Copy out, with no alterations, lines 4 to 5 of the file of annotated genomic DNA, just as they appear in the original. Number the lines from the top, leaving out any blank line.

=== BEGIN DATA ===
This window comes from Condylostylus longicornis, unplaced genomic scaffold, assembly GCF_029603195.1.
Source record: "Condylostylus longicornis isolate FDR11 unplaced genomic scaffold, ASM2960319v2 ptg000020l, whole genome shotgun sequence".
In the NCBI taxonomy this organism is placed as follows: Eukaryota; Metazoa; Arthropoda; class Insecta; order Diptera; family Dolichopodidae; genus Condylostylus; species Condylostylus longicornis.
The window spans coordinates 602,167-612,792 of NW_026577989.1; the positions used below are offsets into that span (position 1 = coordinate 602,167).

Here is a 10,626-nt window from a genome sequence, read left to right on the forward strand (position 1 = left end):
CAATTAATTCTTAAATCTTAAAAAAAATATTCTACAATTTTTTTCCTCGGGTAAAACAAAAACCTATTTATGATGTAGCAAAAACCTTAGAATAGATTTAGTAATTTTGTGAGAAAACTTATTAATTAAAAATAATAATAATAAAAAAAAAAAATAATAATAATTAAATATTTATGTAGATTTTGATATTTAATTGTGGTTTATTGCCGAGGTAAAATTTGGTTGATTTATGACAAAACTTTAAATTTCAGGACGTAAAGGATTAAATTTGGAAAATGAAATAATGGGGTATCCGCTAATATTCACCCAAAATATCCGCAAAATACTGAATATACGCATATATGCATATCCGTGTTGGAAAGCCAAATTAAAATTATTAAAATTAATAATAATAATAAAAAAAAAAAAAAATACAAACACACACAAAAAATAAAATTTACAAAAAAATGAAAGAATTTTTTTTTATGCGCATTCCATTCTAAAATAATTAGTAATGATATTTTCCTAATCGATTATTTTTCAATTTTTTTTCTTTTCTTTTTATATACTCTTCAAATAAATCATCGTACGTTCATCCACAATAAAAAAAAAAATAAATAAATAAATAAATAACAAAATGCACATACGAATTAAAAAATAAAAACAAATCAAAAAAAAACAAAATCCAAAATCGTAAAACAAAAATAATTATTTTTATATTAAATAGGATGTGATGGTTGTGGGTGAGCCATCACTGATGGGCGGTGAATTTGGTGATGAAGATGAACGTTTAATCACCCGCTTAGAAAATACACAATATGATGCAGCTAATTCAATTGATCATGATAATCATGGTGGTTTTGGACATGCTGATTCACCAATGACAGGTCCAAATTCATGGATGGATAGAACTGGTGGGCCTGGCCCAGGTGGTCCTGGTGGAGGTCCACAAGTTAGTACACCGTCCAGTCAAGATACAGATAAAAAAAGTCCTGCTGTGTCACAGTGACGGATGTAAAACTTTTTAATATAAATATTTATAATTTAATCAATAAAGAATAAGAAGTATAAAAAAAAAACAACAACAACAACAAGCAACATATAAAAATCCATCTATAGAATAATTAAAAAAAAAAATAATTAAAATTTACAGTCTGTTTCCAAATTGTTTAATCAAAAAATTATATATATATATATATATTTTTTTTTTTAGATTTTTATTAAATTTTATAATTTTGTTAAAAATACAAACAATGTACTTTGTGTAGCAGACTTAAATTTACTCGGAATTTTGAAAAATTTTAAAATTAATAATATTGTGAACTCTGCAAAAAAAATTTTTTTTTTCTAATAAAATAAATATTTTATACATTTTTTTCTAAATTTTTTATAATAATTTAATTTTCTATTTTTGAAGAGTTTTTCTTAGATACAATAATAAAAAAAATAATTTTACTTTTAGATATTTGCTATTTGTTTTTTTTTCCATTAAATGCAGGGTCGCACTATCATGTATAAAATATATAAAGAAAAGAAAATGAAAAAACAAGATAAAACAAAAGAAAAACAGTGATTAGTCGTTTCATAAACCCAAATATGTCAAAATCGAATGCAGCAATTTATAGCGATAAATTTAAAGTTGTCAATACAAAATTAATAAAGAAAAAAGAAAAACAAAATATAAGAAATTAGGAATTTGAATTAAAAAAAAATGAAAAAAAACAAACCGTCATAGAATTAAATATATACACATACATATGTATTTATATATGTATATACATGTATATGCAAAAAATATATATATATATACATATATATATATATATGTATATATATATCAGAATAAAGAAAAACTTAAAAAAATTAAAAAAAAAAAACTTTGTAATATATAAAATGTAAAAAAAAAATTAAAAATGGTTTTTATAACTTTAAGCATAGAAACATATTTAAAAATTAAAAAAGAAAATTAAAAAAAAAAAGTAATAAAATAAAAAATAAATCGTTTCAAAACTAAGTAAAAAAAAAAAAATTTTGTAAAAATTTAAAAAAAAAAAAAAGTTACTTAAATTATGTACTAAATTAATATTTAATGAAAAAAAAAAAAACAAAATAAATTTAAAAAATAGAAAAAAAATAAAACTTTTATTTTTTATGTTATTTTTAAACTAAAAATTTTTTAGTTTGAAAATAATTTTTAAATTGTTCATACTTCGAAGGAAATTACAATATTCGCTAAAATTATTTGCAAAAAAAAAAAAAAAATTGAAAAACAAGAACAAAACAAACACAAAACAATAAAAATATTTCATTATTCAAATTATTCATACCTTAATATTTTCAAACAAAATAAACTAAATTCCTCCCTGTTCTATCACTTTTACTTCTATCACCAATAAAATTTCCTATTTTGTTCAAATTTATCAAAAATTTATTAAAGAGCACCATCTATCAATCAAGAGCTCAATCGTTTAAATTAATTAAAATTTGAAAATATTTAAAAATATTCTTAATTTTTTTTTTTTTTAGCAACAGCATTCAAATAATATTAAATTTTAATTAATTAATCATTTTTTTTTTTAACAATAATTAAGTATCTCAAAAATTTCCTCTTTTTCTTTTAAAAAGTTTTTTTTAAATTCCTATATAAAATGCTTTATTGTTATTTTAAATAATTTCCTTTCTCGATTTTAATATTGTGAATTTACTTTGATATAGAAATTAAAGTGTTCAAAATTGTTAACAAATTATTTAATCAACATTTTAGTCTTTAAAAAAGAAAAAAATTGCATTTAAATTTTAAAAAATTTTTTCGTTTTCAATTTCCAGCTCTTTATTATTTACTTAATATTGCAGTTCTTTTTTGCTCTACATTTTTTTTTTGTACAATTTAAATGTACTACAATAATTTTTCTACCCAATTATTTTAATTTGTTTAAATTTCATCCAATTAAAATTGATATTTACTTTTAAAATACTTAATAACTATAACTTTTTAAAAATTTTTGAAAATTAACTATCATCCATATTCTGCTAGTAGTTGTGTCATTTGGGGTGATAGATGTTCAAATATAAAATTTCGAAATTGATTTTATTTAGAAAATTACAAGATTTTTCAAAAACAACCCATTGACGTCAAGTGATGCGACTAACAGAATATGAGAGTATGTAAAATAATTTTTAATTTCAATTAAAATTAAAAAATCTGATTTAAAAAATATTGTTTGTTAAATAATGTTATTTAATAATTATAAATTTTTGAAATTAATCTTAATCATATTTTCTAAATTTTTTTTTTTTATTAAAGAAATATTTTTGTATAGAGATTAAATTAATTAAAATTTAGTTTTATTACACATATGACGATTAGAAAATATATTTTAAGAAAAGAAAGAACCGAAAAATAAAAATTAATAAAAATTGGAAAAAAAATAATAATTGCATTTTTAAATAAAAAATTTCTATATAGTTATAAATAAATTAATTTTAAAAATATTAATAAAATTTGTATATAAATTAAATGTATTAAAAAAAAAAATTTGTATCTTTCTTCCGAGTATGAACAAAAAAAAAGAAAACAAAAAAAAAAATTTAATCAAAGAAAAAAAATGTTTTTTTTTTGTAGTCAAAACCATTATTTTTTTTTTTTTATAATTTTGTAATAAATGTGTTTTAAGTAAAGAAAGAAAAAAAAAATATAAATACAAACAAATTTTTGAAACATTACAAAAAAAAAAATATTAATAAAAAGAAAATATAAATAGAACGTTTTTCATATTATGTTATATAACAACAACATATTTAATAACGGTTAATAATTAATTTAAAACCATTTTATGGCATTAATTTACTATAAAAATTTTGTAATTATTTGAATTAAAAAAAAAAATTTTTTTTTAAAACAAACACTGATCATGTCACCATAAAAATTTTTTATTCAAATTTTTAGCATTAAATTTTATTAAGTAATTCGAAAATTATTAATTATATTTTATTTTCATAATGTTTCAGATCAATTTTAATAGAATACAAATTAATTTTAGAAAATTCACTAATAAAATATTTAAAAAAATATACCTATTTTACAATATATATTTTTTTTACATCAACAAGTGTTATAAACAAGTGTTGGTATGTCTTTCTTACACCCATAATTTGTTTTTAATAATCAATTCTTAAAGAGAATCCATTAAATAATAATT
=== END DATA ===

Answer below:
The window spans coordinates 602,167-612,792 of NW_026577989.1; the positions used below are offsets into that span (position 1 = coordinate 602,167).

Here is a 10,626-nt window from a genome sequence, read left to right on the forward strand (position 1 = left end):